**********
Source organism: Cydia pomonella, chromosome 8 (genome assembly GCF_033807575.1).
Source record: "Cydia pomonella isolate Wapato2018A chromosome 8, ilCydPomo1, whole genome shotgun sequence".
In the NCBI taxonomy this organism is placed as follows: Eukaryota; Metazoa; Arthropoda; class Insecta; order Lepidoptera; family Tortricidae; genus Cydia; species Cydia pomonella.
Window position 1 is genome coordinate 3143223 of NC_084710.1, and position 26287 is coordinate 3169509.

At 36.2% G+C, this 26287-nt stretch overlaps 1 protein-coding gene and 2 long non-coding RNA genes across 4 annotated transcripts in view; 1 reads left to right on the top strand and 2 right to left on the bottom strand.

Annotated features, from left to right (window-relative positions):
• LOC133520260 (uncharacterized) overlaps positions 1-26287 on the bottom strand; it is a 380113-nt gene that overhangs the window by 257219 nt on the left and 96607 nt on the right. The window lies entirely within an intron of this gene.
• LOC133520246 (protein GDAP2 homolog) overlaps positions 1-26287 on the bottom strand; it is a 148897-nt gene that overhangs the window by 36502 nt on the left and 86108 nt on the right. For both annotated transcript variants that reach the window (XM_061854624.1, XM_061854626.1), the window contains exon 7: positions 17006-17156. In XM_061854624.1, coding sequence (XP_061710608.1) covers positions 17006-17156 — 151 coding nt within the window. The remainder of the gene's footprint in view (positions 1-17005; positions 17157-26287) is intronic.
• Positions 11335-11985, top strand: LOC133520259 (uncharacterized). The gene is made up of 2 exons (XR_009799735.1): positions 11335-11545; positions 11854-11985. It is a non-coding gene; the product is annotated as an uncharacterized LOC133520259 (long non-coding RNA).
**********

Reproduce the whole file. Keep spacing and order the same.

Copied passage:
Source organism: Cydia pomonella, chromosome 8 (genome assembly GCF_033807575.1).
Source record: "Cydia pomonella isolate Wapato2018A chromosome 8, ilCydPomo1, whole genome shotgun sequence".
In the NCBI taxonomy this organism is placed as follows: Eukaryota; Metazoa; Arthropoda; class Insecta; order Lepidoptera; family Tortricidae; genus Cydia; species Cydia pomonella.
Window position 1 is genome coordinate 3143223 of NC_084710.1, and position 26287 is coordinate 3169509.

At 36.2% G+C, this 26287-nt stretch overlaps 1 protein-coding gene and 2 long non-coding RNA genes across 4 annotated transcripts in view; 1 reads left to right on the top strand and 2 right to left on the bottom strand.

Annotated features, from left to right (window-relative positions):
• LOC133520260 (uncharacterized) overlaps positions 1-26287 on the bottom strand; it is a 380113-nt gene that overhangs the window by 257219 nt on the left and 96607 nt on the right. The window lies entirely within an intron of this gene.
• LOC133520246 (protein GDAP2 homolog) overlaps positions 1-26287 on the bottom strand; it is a 148897-nt gene that overhangs the window by 36502 nt on the left and 86108 nt on the right. For both annotated transcript variants that reach the window (XM_061854624.1, XM_061854626.1), the window contains exon 7: positions 17006-17156. In XM_061854624.1, coding sequence (XP_061710608.1) covers positions 17006-17156 — 151 coding nt within the window. The remainder of the gene's footprint in view (positions 1-17005; positions 17157-26287) is intronic.
• Positions 11335-11985, top strand: LOC133520259 (uncharacterized). The gene is made up of 2 exons (XR_009799735.1): positions 11335-11545; positions 11854-11985. It is a non-coding gene; the product is annotated as an uncharacterized LOC133520259 (long non-coding RNA).